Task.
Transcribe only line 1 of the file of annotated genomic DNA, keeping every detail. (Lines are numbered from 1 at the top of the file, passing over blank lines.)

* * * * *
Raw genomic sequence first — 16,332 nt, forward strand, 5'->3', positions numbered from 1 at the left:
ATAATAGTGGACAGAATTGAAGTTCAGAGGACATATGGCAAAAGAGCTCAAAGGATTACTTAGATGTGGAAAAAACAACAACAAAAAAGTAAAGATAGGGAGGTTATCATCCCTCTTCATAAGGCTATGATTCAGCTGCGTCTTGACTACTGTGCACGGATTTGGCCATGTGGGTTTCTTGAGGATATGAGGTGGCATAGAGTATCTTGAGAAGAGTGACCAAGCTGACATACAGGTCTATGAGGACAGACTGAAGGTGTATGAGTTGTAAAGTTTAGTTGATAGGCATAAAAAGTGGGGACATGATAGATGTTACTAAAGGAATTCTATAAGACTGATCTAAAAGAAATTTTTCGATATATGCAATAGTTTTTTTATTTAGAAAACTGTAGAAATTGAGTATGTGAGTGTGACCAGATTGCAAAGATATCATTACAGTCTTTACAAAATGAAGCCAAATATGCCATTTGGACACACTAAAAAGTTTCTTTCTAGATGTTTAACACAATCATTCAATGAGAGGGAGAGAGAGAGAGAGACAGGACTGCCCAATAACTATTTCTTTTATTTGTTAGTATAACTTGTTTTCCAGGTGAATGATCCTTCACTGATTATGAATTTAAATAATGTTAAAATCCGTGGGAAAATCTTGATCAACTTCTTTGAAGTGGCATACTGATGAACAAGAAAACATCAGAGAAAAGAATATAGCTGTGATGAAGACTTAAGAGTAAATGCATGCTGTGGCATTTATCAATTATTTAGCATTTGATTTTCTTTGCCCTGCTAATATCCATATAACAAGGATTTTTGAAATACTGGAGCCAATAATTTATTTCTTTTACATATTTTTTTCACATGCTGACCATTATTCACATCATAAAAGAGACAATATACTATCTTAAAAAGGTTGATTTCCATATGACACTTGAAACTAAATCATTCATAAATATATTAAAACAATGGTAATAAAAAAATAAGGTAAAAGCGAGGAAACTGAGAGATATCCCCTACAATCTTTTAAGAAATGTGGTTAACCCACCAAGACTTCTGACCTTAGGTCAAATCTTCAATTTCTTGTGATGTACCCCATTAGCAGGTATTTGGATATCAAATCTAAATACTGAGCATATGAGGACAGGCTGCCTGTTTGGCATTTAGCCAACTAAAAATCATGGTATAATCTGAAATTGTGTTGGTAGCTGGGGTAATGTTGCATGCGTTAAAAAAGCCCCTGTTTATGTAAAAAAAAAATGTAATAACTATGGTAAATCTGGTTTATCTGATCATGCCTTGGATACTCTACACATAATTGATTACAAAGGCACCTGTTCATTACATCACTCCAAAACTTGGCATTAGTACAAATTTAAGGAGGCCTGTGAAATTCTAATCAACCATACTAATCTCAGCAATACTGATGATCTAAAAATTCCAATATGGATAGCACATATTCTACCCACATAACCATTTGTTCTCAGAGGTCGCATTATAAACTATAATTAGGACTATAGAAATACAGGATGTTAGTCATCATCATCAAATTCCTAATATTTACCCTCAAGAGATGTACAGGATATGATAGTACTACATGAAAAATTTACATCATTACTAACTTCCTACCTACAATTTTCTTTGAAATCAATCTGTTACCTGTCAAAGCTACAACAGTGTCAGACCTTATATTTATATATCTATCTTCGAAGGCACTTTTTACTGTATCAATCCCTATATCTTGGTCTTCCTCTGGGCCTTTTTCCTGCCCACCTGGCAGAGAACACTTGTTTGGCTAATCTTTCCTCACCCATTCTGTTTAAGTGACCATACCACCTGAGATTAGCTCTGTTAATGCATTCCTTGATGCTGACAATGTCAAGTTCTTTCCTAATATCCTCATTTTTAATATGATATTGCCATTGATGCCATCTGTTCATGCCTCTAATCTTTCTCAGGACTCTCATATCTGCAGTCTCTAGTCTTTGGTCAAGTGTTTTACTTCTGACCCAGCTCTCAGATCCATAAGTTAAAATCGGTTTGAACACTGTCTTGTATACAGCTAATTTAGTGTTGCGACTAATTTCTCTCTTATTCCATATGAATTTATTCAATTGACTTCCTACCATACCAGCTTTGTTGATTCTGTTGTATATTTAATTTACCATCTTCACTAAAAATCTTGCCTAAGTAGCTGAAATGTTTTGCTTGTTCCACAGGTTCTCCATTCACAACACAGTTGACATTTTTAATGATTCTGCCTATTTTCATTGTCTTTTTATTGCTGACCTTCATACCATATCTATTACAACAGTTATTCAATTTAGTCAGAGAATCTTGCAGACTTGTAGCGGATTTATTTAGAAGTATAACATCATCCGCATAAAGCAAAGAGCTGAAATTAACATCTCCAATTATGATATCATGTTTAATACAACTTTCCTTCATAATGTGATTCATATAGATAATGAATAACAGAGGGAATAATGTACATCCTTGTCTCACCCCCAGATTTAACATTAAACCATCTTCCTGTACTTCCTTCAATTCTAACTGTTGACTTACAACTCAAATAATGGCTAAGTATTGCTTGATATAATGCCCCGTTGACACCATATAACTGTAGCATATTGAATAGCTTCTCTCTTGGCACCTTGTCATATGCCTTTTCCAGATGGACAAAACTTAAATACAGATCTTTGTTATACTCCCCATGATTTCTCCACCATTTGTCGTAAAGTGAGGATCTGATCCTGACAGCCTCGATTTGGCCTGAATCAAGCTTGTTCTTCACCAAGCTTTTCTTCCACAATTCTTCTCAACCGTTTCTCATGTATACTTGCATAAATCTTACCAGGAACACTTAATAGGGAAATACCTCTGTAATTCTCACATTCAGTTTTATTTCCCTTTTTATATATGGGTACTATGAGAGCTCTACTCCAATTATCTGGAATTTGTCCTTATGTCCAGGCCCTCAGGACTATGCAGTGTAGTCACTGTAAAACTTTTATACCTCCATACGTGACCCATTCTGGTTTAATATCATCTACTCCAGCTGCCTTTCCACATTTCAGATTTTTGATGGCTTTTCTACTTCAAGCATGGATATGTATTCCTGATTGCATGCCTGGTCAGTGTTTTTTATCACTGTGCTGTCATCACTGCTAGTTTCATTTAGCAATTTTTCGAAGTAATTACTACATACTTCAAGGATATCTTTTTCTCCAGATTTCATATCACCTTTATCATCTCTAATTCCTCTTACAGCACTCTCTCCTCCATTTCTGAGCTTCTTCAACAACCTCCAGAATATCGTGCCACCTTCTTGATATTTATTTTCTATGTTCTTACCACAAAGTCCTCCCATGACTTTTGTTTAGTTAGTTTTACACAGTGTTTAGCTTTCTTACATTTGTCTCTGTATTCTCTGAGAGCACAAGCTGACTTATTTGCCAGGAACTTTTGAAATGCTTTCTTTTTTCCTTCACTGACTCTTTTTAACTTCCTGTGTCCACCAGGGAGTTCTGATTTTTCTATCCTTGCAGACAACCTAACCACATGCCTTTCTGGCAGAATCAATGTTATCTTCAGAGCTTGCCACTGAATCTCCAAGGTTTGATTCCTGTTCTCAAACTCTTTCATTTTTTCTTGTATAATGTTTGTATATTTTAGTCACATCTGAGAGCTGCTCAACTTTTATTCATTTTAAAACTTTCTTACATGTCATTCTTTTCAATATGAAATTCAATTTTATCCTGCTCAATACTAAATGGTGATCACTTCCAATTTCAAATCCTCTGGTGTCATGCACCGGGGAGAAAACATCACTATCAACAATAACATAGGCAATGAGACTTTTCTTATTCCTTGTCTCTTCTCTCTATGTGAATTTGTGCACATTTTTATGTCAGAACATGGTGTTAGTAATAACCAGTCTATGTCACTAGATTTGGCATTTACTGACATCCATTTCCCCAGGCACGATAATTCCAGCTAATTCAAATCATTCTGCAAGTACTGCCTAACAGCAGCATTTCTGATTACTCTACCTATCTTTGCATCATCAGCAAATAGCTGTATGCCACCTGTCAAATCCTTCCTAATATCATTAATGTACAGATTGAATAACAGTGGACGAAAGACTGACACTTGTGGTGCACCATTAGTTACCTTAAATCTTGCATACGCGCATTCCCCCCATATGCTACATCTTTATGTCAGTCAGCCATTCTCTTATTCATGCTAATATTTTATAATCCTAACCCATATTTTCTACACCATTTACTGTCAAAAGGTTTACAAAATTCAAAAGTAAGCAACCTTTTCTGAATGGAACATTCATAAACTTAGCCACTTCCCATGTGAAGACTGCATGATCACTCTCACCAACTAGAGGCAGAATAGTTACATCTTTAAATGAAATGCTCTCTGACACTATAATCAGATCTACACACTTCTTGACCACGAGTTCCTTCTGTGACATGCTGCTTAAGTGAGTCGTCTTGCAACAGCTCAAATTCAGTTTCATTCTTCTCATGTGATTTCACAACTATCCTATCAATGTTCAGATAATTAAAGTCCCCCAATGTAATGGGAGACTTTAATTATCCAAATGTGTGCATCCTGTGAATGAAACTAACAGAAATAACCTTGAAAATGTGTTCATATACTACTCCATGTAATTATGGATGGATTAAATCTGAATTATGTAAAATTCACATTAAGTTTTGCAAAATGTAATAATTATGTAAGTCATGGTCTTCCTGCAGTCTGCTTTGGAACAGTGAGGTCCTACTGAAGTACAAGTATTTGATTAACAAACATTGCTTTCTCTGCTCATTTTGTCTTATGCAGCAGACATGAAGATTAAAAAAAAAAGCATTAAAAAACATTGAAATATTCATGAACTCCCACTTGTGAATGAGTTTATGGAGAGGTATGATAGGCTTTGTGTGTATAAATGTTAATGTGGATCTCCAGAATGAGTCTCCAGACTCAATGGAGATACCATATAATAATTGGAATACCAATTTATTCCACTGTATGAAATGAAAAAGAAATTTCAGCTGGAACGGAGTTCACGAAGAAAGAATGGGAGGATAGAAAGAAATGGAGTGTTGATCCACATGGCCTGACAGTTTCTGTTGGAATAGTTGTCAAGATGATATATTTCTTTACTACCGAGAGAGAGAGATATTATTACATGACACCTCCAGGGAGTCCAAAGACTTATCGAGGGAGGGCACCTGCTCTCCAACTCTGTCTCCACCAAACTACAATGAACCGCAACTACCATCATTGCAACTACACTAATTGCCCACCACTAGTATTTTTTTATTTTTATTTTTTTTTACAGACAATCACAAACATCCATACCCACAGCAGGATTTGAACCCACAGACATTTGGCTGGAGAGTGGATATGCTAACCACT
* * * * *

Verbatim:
Raw genomic sequence first — 16,332 nt, forward strand, 5'->3', positions numbered from 1 at the left: